Bourbon Pumpkin  Bread - sliced bread 2

Since we will be spending most of our time at Tom’s sister’s home, and I was taught to never show up at someone’s front door empty handed, I’ve decide to bring along a few things to say help say thank-you. My original plan was to bring a bottle of Virgina red wine that I picked up during my recent wine outing, but wine doesn’t always travel well and there was a definite risk of travel shock. So, as a back up plan, I decided to bake a loaf of quick bread because, properly wrapped and pack, I was confident it would make the trip in one piece. I originally thought of baking my “healthy” chocolate zucchini bread, but then I remembered that I’d recently pinned a recipe for bourbon pumpkin pecan bread. What follows here is my slightly tweaked recipe based on Belle of the Kitchen’s original recipe, found here.

Bourbon Pumpkin Pecan Bread
makes 2 standard loaves

¾ cup sugar
1 cup brown sugar
2 tsp cinnamon
1 tsp nutmeg
½ tsp ginger and cloves
4 eggs
15 oz pureed pumpkin
⅔ cup oil
3½ cup all-purpose flour
⅓ cup bourbon
1 cup buttermilk
2 tsp baking soda
1½ tsp kosher salt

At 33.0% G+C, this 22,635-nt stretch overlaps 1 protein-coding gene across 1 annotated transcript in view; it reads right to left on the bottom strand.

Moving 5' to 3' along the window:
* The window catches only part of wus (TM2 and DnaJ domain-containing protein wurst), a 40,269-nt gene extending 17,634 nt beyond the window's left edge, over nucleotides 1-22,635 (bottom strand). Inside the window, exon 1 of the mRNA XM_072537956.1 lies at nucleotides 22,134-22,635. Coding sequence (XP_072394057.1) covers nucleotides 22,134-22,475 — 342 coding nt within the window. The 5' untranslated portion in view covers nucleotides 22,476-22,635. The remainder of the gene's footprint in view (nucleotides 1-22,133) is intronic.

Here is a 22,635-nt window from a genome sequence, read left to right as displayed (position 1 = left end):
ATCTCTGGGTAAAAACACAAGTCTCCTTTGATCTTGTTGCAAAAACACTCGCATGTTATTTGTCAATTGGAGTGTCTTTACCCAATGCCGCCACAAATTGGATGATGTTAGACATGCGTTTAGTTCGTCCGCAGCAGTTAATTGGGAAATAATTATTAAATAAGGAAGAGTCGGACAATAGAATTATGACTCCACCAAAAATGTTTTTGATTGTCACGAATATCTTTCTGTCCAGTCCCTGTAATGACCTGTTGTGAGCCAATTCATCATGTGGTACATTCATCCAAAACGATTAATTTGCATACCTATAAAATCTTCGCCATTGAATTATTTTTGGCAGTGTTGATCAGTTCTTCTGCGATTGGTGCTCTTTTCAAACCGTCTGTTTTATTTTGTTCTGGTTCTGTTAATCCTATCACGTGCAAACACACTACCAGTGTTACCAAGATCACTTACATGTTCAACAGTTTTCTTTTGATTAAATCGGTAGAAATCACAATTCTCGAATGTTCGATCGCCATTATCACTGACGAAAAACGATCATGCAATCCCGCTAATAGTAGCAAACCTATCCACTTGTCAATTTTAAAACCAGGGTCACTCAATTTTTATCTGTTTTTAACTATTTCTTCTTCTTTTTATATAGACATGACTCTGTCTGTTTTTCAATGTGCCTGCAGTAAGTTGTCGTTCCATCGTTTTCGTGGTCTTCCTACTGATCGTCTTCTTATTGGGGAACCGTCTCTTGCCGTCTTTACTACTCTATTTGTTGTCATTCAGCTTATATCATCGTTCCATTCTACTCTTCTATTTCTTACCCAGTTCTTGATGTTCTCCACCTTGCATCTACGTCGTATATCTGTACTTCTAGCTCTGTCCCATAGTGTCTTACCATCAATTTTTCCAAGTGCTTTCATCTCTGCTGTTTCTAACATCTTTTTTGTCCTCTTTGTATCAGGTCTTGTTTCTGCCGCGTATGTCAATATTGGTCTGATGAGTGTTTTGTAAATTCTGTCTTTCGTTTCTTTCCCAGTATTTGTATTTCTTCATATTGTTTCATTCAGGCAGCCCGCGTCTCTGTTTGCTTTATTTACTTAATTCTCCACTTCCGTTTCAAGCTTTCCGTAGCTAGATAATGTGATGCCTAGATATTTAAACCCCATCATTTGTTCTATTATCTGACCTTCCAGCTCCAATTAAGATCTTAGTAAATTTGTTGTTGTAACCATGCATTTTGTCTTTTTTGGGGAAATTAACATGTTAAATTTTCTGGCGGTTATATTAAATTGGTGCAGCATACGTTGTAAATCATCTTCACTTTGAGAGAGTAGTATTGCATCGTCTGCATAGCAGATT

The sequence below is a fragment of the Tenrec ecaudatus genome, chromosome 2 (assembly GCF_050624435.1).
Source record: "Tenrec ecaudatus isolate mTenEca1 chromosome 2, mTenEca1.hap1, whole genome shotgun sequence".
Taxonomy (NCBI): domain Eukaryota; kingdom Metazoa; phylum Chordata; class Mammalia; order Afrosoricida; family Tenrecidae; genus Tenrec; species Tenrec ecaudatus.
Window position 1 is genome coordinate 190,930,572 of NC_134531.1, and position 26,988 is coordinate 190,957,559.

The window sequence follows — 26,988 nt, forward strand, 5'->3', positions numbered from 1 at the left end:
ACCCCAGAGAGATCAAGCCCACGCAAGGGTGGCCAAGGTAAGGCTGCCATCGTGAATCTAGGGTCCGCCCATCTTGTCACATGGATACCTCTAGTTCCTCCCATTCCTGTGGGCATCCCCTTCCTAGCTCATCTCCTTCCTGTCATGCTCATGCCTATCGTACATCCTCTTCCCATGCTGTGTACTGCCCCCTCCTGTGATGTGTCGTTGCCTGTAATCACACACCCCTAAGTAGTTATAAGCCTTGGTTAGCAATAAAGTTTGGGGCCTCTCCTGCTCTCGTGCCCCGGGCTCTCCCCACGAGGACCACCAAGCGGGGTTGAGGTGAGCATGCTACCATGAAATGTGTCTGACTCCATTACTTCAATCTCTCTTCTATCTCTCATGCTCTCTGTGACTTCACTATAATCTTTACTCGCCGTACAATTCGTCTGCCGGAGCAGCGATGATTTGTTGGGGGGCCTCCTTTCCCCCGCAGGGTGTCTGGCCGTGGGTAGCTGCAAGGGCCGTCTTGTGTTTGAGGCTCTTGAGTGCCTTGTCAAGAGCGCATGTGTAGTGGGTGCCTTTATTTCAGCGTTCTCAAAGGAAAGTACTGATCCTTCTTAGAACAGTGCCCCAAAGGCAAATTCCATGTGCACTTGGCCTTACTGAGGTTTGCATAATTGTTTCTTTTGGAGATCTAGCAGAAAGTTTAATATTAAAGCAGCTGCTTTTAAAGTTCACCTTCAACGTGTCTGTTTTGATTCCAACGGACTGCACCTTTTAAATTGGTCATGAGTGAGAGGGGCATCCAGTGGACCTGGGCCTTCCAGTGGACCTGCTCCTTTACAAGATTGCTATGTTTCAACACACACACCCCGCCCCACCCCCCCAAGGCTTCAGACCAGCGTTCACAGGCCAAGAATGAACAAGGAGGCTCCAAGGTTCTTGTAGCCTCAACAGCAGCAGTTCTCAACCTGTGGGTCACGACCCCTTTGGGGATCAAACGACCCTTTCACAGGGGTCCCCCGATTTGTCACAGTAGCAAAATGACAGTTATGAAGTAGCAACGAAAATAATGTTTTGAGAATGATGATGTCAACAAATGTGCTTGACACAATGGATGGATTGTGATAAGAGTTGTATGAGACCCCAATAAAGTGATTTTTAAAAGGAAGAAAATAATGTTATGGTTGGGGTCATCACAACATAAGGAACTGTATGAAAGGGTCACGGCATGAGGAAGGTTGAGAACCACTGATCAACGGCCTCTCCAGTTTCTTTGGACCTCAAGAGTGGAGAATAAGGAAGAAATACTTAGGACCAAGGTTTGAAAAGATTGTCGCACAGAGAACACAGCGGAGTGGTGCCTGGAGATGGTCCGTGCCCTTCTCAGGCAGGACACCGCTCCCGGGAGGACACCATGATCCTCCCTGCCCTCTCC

1 tsp baking powder
1 ½ cup chopped pecans

1)    Preheat oven to 350ºF. Grease and lightly flour the bottom of two standard size loaf pans, about 8.5 x4.5×2.5 inches.

Bourbon Pumpkin  Bread - prepare loaf pans

2)     Use a fork to whisk together sugar, brown sugar, cinnamon, nutmeg, ginger, and clove in a small bowl.

Bourbon Pumpkin  Bread - whick sugars together

Bourbon Pumpkin  Bread - whisk spice into sugar mixture

Bourbon Pumpkin  Bread - whisked sugar and spices

3)      In a large bowl whisk together eggs, oil, and pureed pumpkin. Add sugar mixture to bowl and whisk to combine. Stir in 2 cups of flour.

Bourbon Pumpkin  Bread - whisk egg pumpkin and oil
Bourbon Pumpkin  Bread - mix sugar and pumpkin mixture

4)     In a small bowl or measuring cup, mix together bourbon and buttermilk and carefully fold into batter.

Bourbon Pumpkin  Bread - add bourbon buttermilk

Bourbon Pumpkin  Bread - fold in bourbon buttermilk

5)    Sprinkle baking powder, baking soda, and salt on top of the batter and stir well to incorporate. Add in remaining flour and mix until just incorporated.

Bourbon Pumpkin  Bread - add leaveners

6)     Fold the chopped pecans into the batter.

7)     Divide the batter evenly between the 2 prepared loaf pans and bake in preheated oven for 1 hour and 10 minutes.

Bourbon Pumpkin  Bread - pour batter into pans

8)     Once bread has been removed from the oven, let the loafs pans cool until comfortable to handle and then remove loaves. Set on wire rack to cool completely before storing.

Bourbon Pumpkin  Bread - finished bread